Academic journal article Shakespeare Studies

A Lover's Complaint Revisited

Academic journal article Shakespeare Studies

A Lover's Complaint Revisited

Article excerpt

I

A LOVER'S COMPLAINT was first published in 1609 at the end of Thomas Thorpe's famous quarto of Shakespeare's Sonnets. Until the early 1960s this narrative poem of 329 iambic pentameter lines had been neglected by Shakespeareans, who tended to reject it as spurious or disdain it as an unsatisfactory product of Shakespeare's youth. Then Kenneth Muir and MacD. P. Jackson independently argued in favor of the poem's authenticity and a seventeenth-century composition date. (1) Most editors have accepted their case, which has been supplemented by other scholars. (2)

Muir and Jackson overlooked one signficant point. Samuel Daniel's sonnet sequence Delia (1592), an obvious influence on Shakespeare, had closed with The Complaint of Rosamund, and before Shakespeare's Sonnets appeared a convention of completing a book of sonnets with a long poem had been firmly established. Scholars such as John Kerrigan and Katherine Duncan-Jones have regarded A Lover's Complaint as an integral part of Thorpe's volume. (3) Recent commentators have sought to show not only that the quarto preserves Shakespeare's own arrangement of his sonnets, but that he intended A Lover's Complaint to be the third movement in a sonata-like structure preceded by the sections devoted to Fair Friend and Dark Lady, and helping to resolve their contradictions, or at least to put the experience embodied in them into a new perspective. (4) The status of A Lover's Complaint--whether it is Shakespearean or non-Shakespearean--is thus directly related to the question of the authority of the 1609 quarto's text and the order in which sonnets are presented and numbered. A spurious A Lover's Complaint would undermine trust in Thorpe's volume; a Shakespearean A Lover's Complaint tends to authenticate it.

However, even as criticism has been discovering a rationale for the authorial inclusion of A Lover's Complaint within Shakespeare's Sonnets, research by the Claremont-McKenna Shakespeare Clinic, run by Ward E. Y. Elliott and Robert J. Valenza, has been casting fresh doubts on Shakespeare's responsibility for the poem. (5) Elliott and Valenza evolved a variety of tests for Shakespearean authorship, starting with his undisputed plays and establishing, for each of the linguistic phenomena counted, a range within which rates of occurrence for any authentic play should fall. Works generally accepted as wholly Shakespeare's exhibited Shakespearean rates on all but a very few tests, whereas suspect, collaborative, and apocryphal works failed large numbers of tests. Elliott and Valenza found that fourteen of the tests thus validated on plays were also usable on poems, and that when the poems (Venus and Adonis, The Rape of Lucrece, and the Sonnets) were broken into approximately 3000-word blocks, none of the fourteen undisputed Shakespearean blocks failed more than two tests and most failed none, but that A Lover's Complaint failed six. The same Claremont-McKenna methodology that emphatically, and rightly, rejected Donald Foster's ascription of A Funeral Elegy to Shakespeare also questions the authenticity of A Lover's Complaint. (6)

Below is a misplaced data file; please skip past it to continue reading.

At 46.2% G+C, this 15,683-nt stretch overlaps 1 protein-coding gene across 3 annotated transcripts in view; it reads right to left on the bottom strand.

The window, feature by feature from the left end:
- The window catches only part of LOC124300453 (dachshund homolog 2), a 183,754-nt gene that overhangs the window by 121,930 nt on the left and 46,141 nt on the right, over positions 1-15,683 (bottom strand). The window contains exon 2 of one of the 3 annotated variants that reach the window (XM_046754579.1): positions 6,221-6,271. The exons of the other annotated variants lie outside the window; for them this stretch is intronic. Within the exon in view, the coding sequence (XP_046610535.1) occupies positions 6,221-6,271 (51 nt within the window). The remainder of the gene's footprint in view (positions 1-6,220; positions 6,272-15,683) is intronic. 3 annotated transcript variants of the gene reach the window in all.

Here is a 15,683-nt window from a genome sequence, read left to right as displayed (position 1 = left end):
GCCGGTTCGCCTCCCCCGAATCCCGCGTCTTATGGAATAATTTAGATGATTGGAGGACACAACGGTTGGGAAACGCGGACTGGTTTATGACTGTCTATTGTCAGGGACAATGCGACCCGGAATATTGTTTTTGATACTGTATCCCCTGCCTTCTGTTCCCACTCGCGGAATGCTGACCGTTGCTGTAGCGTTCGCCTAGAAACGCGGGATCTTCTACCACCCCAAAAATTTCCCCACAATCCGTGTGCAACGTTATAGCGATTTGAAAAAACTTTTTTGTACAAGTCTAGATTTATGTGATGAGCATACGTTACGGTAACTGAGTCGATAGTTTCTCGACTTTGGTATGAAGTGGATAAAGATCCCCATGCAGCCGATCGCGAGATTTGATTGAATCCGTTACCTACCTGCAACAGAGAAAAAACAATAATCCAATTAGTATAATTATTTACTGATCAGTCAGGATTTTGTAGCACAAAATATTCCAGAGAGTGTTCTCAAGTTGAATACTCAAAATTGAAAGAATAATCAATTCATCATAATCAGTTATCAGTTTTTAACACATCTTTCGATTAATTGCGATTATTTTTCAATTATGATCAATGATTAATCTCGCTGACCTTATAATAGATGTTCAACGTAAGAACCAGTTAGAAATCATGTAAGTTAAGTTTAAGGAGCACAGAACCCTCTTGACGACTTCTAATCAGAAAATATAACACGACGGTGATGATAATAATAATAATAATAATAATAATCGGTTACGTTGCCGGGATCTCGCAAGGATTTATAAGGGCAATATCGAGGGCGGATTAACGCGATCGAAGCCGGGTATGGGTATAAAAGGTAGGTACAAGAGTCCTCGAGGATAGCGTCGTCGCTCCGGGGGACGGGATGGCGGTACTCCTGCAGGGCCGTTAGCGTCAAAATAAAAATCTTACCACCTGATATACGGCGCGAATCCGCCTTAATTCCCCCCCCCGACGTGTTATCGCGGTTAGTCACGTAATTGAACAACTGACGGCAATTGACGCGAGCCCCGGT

Elliott and Valenza are sensibly cautious about their findings, conceding that the new methods they and other computer users have adopted are so experimental that "it is foolish to expect any of them to be the last word on the subject at this stage." (7) It is a pity that none of the six "blocks" of sonnets tested comprises the last twenty-five or so of those to the Fair Friend: from the number of iambic pentameter lines given for each block, it appears that Block 4 consists of Sonnets 85-112 and Block 5 of Sonnets 113-140, so that the sonnets that can most plausibly be assigned to the seventeenth century and were thus most likely to have been roughly contemporary with A Lover's Complaint (approximately numbers 100-126) are mixed with much earlier ones. (8) However, even Shakespeare's last-written group of sonnets might display a rather different profile from a 329-line complaint written in rhyme royal. …

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